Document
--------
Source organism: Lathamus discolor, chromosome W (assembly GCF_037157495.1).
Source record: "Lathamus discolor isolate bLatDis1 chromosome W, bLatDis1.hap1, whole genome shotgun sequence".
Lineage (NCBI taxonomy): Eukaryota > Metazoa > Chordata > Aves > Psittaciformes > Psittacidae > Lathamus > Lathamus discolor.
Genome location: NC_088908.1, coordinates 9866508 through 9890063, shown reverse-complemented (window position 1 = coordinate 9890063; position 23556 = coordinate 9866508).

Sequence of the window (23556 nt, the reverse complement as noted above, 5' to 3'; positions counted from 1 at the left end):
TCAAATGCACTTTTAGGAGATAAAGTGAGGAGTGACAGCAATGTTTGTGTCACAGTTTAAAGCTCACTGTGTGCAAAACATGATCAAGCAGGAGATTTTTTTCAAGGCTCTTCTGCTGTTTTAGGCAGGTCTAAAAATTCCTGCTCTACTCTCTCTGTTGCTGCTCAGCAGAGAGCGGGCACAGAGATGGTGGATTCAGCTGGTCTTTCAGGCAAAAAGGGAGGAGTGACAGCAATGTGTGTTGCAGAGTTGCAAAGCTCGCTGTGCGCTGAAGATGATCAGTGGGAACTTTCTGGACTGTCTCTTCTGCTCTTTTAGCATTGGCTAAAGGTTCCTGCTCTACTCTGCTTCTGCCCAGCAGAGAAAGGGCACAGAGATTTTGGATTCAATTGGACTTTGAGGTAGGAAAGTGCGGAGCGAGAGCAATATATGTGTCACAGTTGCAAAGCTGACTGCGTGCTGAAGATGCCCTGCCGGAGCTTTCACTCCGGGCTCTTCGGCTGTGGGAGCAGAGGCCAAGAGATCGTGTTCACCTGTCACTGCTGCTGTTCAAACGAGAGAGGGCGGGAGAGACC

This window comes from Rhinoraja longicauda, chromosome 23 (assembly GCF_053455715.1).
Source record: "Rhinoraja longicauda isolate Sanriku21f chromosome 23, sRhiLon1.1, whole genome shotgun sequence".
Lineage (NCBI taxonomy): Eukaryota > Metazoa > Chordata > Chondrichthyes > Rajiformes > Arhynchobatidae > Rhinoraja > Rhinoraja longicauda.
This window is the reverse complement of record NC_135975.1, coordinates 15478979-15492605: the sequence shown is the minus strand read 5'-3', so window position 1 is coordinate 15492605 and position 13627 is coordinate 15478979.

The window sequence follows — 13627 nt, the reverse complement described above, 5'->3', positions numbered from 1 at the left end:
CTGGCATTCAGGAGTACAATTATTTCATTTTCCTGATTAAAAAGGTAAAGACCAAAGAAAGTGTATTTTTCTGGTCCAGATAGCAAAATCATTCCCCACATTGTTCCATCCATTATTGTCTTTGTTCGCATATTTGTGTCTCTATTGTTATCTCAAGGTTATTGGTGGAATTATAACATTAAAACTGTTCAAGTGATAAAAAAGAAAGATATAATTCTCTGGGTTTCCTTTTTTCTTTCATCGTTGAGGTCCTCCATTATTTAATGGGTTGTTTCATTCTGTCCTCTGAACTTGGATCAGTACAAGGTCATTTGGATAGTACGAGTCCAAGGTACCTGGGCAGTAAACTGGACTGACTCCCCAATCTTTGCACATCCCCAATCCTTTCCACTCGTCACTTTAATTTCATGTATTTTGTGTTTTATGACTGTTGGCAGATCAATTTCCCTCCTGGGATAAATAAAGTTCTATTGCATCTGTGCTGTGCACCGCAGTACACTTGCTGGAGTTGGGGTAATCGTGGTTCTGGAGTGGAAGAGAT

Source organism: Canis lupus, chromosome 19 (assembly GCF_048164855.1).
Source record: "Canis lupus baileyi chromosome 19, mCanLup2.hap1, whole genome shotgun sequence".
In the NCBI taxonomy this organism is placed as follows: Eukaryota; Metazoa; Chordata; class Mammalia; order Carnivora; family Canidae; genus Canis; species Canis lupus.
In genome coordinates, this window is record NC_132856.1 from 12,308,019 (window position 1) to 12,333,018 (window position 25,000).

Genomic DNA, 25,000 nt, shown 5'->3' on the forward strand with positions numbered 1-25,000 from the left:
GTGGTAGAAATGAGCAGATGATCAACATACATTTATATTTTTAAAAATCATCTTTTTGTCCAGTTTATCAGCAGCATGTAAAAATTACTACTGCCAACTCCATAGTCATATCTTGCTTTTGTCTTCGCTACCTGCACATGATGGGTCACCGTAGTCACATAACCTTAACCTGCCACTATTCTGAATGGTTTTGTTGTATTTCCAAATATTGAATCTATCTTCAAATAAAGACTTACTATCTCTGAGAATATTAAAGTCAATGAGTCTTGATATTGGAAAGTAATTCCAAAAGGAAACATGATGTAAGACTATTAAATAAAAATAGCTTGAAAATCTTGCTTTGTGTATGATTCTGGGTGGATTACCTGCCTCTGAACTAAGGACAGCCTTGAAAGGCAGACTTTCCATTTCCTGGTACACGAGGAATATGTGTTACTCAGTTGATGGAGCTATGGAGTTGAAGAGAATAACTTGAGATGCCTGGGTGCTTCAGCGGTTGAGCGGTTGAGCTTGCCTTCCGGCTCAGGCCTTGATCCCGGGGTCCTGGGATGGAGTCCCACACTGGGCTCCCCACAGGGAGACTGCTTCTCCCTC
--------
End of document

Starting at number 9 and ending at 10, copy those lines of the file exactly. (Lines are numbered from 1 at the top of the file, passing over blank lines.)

Lineage (NCBI taxonomy): Eukaryota > Metazoa > Chordata > Chondrichthyes > Rajiformes > Arhynchobatidae > Rhinoraja > Rhinoraja longicauda.
This window is the reverse complement of record NC_135975.1, coordinates 15478979-15492605: the sequence shown is the minus strand read 5'-3', so window position 1 is coordinate 15492605 and position 13627 is coordinate 15478979.